GP Short Notes # 732, 18 September 2023
Pakistan has seen little to no improvement in reaching Gender Parity, where gaps in all sectors remain wide
On 18 September, an editorial in Dawn on “Pakistan’s other crisis” by Maleeha Lodhi examined Pakistan’s Human Development Crisis. The author informs of the economic crisis facing Pakistan caused by chronic fiscal deficit and external imbalances leading to a never-ending balance of payment problem. The crisis has to face the adverse global market, where the forex reserves have seen no change despite IMF bailout loan. The editorial states that there is another crisis facing Pakistan which is the crisis in Human development. With all indicators of literacy, health, education and social justice seeing a steep decline.
Education and Human Development Index
Pakistan Human Capital Review pushes for increased attention to Human capital development. The UNDP’s Global Human Development Report of 2022 ranked Pakistan at 161 positions out of 192 countries and the World Bank rates Pakistan in Human Capital Index lowest amongst all South Asian countries. Lodhi points out that the education deficit should be of concern but is nowhere near the country’s priorities, where Pakistan has the second largest number of children where a staggering 44 per cent are not in school or drop out of one. With a vibrant youth demographic, the lack of education has led to 40 per cent of the population being illiterate, amongst the lowest in the South Asian region.
Health survey and Poverty crisis
Pakistan Demographic and Health Survey found an astonishing gender gap where 61 per cent of the rural women were illiterate. Poverty alleviation has equally seen no growth with malnourishment, inflationary prices, and job scarcity have further raised the woes. The World Bank estimated that poverty in Pakistan has increased by 5 per cent bringing it to 39.4 per cent in 2023. With that, the country faces a public health crisis with 40 per cent of Pakistani children under five stunted as reported by the Human Capital Review. Children in Sindh and Khyber Pakhtunkhwa are found to have the most aggregate of stunted children with the former being at 50 per cent and the latter at 48 per cent. Despite the alarming reports, the government taken no measures to address them.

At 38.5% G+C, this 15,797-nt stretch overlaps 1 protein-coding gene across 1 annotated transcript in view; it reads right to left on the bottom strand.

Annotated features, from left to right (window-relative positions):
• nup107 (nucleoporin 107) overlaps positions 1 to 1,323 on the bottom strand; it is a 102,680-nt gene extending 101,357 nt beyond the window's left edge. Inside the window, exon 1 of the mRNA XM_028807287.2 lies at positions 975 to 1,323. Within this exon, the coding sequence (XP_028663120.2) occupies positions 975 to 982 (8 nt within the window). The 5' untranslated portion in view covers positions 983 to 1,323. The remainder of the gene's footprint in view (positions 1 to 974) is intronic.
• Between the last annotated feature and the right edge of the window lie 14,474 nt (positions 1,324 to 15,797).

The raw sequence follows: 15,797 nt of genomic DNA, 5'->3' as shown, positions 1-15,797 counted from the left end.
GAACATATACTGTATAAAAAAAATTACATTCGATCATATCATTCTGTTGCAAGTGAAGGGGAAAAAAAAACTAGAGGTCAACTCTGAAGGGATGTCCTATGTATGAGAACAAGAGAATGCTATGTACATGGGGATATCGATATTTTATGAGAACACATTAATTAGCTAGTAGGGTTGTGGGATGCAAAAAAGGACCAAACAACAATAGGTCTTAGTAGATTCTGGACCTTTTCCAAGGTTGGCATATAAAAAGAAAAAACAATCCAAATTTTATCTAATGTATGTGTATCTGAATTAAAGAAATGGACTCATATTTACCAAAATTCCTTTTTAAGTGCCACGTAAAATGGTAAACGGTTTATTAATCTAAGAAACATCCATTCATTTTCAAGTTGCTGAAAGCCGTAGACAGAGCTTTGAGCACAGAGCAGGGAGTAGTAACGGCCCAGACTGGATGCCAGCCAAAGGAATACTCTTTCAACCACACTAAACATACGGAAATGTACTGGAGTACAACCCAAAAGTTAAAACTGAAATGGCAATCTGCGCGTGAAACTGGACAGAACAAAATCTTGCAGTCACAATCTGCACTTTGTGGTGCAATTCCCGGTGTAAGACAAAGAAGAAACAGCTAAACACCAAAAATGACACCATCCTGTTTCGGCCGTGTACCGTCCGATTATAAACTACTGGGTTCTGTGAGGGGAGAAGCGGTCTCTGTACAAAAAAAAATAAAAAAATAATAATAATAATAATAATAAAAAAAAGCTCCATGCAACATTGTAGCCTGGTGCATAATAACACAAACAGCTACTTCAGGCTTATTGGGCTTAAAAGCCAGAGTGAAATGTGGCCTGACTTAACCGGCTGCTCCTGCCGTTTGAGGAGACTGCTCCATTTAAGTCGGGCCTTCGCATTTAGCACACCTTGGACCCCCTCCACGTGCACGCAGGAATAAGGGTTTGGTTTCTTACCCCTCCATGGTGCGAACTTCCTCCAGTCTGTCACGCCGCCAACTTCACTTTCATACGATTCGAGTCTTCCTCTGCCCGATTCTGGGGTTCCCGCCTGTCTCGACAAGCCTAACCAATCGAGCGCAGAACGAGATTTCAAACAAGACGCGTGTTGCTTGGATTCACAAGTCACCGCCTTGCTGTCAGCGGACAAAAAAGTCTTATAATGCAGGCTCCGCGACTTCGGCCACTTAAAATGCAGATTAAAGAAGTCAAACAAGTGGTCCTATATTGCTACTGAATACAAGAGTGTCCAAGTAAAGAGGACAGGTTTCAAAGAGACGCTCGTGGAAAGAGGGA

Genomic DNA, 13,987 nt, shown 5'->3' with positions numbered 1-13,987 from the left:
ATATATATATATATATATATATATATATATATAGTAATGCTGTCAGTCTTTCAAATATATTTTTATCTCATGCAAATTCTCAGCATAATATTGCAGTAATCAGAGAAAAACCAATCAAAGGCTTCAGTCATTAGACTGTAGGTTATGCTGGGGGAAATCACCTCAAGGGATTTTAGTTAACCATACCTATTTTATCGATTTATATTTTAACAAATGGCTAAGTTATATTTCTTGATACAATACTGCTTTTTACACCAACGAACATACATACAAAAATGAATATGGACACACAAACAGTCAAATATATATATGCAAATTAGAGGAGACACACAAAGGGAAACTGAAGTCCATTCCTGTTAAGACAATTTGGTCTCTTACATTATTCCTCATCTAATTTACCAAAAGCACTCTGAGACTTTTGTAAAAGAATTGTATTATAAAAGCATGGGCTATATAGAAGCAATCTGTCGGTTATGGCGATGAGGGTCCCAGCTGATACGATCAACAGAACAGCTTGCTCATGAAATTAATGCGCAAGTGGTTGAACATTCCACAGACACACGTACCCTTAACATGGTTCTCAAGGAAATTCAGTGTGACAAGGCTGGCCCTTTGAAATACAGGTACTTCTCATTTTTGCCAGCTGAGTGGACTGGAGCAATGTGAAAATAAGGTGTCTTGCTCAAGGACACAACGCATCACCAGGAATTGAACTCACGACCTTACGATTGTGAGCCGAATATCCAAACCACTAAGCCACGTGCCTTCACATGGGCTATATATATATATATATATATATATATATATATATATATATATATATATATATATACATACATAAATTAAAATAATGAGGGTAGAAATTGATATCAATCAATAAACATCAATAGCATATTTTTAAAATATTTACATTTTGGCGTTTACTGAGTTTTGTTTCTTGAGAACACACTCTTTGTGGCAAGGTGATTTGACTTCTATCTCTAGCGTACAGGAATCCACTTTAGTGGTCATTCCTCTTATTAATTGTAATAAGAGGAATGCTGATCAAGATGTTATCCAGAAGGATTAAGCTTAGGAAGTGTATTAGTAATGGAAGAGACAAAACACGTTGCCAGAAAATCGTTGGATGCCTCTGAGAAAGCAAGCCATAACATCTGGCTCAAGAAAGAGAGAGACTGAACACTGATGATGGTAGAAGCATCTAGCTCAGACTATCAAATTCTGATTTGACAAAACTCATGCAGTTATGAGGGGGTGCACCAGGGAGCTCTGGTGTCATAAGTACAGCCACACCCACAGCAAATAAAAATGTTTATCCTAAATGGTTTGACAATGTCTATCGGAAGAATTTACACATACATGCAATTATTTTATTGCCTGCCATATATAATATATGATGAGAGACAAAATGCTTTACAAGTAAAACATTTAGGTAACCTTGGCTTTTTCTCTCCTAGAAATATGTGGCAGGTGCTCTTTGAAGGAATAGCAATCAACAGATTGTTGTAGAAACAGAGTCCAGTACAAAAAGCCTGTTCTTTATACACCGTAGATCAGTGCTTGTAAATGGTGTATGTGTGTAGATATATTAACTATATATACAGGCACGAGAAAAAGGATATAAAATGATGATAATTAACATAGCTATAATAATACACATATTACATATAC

Pakistan has seen little to no improvement in reaching Gender Parity, where gaps in all sectors remain wide. According to World Economic Forums Global Gender Report 2023, Pakistan has performed even worse ranking 132 out of 142 countries for education and 132 out of 146 countries in health and survival. The aggregates fail to show the systemic challenges and injustices the women in Pakistan face. The overall picture for Pakistan remains bleak as the author warns that: “Pakistan may be sleepwalking to a disaster that can only be ignored at great peril to the country’s stability, economic progress and prosperity.”